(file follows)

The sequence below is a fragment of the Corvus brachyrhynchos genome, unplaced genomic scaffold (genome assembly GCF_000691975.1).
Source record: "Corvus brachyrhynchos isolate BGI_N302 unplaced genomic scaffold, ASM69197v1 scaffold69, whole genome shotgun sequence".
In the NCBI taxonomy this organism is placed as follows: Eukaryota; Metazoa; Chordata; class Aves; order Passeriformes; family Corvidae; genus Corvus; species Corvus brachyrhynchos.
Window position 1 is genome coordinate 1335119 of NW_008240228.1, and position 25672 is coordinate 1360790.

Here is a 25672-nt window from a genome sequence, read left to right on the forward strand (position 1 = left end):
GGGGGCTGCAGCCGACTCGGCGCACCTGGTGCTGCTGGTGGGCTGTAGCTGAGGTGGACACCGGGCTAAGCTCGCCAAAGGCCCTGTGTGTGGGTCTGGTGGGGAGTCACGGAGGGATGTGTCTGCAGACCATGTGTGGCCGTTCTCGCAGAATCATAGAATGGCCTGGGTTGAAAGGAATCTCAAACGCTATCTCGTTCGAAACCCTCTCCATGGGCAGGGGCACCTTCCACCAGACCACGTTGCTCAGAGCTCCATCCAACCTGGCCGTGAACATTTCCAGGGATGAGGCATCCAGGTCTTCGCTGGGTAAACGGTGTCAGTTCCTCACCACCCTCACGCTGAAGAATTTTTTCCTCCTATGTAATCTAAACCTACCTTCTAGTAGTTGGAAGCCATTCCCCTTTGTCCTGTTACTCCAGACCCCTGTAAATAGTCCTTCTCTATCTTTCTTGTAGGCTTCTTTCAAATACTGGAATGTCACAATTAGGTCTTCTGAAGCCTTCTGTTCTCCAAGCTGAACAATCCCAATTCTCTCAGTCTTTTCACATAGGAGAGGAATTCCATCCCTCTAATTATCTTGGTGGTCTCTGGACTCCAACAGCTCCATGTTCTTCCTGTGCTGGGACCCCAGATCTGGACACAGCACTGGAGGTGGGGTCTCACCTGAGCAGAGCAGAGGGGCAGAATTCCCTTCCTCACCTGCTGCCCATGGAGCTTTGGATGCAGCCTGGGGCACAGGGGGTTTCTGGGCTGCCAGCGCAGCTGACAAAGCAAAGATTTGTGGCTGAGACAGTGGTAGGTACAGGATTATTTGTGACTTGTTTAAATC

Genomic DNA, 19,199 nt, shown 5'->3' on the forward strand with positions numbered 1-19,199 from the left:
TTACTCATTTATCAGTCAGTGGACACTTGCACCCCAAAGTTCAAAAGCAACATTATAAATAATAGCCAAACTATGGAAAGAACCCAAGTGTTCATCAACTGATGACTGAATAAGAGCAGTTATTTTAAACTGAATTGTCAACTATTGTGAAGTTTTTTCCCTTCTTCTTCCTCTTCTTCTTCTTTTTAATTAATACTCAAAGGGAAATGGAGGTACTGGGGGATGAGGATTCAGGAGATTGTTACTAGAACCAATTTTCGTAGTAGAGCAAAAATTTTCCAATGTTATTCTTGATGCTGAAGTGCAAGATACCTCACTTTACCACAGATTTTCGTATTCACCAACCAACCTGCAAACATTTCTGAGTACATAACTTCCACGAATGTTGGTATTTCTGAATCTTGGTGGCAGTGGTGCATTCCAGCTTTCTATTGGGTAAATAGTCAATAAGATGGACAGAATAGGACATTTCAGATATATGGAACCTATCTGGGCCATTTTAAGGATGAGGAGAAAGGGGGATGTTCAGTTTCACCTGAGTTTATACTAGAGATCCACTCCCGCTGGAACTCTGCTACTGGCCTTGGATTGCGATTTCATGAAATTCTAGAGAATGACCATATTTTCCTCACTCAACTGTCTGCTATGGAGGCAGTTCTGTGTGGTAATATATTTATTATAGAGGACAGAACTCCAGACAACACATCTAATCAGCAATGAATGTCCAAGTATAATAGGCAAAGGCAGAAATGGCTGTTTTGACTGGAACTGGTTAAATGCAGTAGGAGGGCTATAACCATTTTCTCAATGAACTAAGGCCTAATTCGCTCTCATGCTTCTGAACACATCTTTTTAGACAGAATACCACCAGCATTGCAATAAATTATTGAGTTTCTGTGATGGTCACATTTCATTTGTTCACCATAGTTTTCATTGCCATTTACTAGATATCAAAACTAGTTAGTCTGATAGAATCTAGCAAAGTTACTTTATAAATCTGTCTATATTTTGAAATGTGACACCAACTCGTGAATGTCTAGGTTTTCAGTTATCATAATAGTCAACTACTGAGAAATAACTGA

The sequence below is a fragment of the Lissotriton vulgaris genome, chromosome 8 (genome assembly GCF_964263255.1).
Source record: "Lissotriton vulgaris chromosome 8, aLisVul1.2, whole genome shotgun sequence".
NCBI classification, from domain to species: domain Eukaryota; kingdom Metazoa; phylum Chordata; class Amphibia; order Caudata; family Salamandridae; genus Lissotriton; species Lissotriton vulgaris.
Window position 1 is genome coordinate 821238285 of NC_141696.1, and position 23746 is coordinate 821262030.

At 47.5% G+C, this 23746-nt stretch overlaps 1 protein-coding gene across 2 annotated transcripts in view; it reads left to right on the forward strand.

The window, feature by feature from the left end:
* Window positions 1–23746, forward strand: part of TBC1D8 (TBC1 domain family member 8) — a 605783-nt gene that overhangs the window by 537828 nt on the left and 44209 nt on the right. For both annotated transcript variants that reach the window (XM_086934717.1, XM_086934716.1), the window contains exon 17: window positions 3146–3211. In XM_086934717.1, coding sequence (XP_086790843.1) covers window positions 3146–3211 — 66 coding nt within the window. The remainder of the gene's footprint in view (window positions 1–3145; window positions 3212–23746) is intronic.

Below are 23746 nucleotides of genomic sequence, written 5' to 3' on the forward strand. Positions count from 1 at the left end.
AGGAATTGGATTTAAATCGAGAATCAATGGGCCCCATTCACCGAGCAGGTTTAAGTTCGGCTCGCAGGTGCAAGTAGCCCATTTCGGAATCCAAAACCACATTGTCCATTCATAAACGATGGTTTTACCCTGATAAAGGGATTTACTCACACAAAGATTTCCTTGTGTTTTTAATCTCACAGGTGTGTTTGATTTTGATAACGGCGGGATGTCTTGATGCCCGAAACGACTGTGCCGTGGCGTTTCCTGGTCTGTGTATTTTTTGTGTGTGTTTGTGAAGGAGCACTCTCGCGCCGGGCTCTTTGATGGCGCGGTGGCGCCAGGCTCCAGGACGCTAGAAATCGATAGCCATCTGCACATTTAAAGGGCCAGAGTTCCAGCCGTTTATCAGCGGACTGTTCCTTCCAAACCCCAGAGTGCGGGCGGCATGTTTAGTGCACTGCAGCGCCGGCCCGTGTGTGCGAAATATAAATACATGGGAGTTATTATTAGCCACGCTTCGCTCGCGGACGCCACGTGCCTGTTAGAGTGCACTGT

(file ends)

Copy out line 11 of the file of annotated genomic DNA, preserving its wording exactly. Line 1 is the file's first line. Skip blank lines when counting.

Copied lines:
NCBI classification, from domain to species: domain Eukaryota; kingdom Metazoa; phylum Chordata; class Amphibia; order Caudata; family Salamandridae; genus Lissotriton; species Lissotriton vulgaris.